The 25-year-old, who is now trying to live with the condition, says he's slightly relieved that it wasn't a 'degenerative disease' when doctors informed him of the news.
The 'Someone You Loved' singer also revealed he has Botox injections to try to control it.
Capaldi said on Instagram live: "I have been diagnosed with Tourette’s.
"I wanted to speak about it because I didn’t want people to think I was taking cocaine or something.
"My shoulder twitches when I am excited, happy, nervous or stressed. It is something I am living with. It is not as bad as it looks."
He added: "It’s a new thing. I haven’t really learnt much about it.
"I got Botox in my shoulder to stop it moving but I'm learning new ways to cope all the time. Some days it’s more painful than others, sometimes it’s quite uncomfortable but I guess that’s it.
"When they told me, ‘We think you’ve got Tourette’s’, I was like, ‘Do you know what, that makes so much sense’.
"When I look back at my interviews from 2018 I can see that I’m doing it."
Capaldi admits that 'it comes and goes' and that it isn't something he deals with regularly, explaining: "Sometimes I can go months without doing it. I thought I had some horrible degenerative disease so I’ll take Tourette’s."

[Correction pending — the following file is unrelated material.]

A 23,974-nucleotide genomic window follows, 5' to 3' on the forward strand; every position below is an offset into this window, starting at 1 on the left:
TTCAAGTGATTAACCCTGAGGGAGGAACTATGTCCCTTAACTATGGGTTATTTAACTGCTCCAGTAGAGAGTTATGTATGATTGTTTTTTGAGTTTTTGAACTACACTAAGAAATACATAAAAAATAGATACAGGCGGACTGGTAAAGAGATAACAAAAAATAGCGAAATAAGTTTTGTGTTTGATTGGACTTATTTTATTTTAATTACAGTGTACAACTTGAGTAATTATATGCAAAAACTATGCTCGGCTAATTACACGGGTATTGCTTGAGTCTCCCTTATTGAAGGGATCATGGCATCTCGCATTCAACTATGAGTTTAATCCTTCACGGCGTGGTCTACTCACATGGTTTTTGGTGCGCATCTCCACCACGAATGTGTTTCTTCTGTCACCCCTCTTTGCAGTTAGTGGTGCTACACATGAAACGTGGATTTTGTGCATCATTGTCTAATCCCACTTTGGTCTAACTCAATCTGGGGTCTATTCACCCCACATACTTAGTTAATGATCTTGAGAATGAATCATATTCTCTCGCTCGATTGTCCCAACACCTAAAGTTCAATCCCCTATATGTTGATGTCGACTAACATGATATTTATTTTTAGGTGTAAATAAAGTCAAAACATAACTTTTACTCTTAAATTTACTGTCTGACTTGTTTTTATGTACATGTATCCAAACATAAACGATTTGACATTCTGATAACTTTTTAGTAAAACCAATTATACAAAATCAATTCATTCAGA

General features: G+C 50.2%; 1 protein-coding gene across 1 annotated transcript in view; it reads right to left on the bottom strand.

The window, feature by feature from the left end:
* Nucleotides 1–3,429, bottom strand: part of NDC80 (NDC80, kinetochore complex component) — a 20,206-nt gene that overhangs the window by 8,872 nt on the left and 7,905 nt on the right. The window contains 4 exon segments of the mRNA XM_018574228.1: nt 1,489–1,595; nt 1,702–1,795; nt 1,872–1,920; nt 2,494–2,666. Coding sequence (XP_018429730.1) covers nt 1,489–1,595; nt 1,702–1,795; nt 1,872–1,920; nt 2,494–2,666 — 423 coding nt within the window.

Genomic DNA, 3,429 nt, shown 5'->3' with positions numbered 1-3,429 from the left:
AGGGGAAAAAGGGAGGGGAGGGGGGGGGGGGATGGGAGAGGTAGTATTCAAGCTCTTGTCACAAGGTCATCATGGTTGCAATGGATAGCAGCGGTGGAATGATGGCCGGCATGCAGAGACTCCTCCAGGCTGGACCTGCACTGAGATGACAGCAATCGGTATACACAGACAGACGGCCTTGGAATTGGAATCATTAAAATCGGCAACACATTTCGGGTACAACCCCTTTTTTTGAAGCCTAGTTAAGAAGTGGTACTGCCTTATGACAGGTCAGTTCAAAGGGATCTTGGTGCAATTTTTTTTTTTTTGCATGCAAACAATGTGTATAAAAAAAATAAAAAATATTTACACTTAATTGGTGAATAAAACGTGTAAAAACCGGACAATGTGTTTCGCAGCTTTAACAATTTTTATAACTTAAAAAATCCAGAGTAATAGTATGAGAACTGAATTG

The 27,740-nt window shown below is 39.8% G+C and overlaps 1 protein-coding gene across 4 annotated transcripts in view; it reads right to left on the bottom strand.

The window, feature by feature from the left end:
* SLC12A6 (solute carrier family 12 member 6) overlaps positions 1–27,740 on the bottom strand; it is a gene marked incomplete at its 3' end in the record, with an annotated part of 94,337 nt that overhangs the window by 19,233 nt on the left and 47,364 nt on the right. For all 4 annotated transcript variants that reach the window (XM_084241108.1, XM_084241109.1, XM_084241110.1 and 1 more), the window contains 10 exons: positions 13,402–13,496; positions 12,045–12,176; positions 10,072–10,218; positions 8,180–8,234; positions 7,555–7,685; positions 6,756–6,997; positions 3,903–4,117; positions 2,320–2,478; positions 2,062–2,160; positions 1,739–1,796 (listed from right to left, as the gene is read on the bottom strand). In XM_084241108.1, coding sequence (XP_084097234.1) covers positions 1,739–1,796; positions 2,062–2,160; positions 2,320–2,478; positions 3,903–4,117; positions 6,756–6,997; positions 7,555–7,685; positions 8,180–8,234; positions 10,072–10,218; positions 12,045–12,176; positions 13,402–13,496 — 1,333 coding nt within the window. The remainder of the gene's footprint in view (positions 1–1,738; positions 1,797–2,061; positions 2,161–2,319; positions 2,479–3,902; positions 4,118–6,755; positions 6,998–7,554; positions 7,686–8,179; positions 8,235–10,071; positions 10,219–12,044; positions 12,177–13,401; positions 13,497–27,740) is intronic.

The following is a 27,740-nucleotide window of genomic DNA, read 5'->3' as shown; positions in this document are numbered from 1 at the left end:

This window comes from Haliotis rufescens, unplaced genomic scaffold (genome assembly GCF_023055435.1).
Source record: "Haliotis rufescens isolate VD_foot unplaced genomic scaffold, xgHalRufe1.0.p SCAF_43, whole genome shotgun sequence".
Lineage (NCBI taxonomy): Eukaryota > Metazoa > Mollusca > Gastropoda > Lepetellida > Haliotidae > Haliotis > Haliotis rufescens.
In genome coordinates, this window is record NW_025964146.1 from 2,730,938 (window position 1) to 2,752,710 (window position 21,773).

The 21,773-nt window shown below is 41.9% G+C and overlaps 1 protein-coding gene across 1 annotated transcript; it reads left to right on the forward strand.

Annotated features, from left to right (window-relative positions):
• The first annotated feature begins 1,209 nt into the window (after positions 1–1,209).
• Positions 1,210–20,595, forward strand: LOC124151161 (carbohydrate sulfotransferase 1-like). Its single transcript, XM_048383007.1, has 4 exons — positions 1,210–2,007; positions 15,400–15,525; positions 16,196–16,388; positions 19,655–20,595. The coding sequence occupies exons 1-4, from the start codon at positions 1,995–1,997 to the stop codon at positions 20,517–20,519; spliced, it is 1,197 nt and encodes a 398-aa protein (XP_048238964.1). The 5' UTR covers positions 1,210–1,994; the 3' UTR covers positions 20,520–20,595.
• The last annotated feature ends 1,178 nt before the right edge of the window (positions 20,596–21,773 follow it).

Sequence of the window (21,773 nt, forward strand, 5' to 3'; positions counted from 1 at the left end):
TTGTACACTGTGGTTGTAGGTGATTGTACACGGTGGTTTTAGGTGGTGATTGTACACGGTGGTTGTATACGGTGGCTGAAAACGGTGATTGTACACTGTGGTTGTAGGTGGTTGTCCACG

According to the NHS, Tourette's syndrome is a 'condition that causes a person to make involuntary sounds and movements called tics'.
"It usually starts during childhood, but the tics and other symptoms usually improve after several years and sometimes go away completely.
"There's no cure for Tourette's syndrome, but treatment can help manage symptoms.
"People with Tourette's syndrome may also have obsessive compulsive disorder (OCD), attention deficit hyperactivity disorder (ADHD) or learning difficulties."
Examples of physical tics can include:
- eye rolling
- shoulder shrugging
- jerking of the head or limbs
- touching objects and other people
Examples of vocal tics include:
- throat clearing
- tongue clicking
- animal sounds
- saying random words and phrases
- repeating a sound, word or phrase
"Swearing is rare and only affects about 1 in 10 people with Tourette's syndrome," the NHS added.
"Tics are not usually harmful to a person's overall health, but physical tics, such as jerking of the head, can be painful."